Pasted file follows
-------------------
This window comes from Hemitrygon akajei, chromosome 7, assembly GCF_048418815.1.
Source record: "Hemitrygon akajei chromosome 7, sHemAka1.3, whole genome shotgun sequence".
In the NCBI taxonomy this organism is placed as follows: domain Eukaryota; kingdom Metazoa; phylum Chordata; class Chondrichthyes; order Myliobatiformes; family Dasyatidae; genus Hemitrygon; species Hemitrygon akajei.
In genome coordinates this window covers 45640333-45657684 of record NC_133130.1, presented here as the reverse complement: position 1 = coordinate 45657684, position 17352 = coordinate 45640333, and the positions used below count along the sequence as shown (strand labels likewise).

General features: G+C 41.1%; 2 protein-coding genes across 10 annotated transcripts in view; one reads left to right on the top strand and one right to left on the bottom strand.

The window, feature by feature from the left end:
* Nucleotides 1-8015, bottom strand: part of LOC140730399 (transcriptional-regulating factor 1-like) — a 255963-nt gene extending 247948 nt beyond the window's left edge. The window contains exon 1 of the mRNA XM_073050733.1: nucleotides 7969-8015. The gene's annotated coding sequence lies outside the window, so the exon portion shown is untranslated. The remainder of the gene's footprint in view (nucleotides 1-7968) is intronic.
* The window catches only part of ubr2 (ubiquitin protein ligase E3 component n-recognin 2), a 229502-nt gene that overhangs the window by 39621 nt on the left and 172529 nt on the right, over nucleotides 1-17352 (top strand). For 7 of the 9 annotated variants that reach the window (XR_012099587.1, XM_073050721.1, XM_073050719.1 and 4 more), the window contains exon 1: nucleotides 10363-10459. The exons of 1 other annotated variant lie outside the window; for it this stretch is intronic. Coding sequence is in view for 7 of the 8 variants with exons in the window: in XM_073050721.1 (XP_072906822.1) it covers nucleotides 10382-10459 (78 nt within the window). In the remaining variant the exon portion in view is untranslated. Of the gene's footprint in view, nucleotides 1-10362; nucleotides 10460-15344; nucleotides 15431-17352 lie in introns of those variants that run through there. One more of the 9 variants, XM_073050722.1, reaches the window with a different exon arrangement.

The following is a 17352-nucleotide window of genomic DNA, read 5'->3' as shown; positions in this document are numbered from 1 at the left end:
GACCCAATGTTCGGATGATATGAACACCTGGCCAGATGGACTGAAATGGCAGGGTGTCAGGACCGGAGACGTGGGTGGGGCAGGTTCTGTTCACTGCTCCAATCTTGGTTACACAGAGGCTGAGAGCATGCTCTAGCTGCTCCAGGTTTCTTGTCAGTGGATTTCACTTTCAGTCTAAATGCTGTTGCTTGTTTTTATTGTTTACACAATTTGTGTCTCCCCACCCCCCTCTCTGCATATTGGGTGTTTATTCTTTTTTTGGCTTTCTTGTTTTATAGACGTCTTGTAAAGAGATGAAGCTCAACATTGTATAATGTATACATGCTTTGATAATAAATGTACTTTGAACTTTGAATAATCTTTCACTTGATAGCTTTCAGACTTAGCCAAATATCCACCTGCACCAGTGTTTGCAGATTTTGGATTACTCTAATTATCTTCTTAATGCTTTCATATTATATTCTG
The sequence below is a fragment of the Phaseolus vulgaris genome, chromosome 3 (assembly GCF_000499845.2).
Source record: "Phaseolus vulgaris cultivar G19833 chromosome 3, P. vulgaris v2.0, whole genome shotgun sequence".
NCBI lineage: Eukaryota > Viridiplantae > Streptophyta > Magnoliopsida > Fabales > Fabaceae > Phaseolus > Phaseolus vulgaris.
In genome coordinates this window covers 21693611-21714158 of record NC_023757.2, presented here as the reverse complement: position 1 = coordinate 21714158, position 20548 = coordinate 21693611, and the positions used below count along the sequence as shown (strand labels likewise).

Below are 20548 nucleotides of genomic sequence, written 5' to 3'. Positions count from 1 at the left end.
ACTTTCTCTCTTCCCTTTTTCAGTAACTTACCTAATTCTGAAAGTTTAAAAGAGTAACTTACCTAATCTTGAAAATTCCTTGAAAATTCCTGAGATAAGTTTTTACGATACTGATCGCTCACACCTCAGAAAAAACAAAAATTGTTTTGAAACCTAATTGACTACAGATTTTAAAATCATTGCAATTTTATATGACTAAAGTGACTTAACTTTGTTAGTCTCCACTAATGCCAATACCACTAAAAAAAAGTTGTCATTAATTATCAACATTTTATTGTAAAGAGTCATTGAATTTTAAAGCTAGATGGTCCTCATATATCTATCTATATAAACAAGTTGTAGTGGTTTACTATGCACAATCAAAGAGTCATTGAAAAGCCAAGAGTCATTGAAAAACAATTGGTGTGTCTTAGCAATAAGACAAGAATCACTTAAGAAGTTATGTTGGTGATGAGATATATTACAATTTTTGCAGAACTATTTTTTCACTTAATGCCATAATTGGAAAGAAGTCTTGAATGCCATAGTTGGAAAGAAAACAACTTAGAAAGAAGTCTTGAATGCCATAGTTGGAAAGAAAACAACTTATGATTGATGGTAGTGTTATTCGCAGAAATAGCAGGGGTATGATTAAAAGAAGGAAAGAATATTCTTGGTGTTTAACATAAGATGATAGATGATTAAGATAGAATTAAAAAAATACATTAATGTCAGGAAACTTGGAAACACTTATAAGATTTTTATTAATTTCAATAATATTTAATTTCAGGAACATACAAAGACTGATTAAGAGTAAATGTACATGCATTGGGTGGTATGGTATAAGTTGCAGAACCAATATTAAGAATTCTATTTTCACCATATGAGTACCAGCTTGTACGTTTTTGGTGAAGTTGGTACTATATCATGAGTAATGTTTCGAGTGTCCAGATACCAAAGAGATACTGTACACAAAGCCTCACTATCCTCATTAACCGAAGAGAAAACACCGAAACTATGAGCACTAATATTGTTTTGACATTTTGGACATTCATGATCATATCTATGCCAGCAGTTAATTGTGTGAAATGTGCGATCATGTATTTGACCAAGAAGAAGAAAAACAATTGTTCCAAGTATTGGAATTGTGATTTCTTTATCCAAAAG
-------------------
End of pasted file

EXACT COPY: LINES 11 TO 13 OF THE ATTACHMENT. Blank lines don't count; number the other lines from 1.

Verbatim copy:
The sequence below is a fragment of the Phaseolus vulgaris genome, chromosome 3 (assembly GCF_000499845.2).
Source record: "Phaseolus vulgaris cultivar G19833 chromosome 3, P. vulgaris v2.0, whole genome shotgun sequence".
NCBI lineage: Eukaryota > Viridiplantae > Streptophyta > Magnoliopsida > Fabales > Fabaceae > Phaseolus > Phaseolus vulgaris.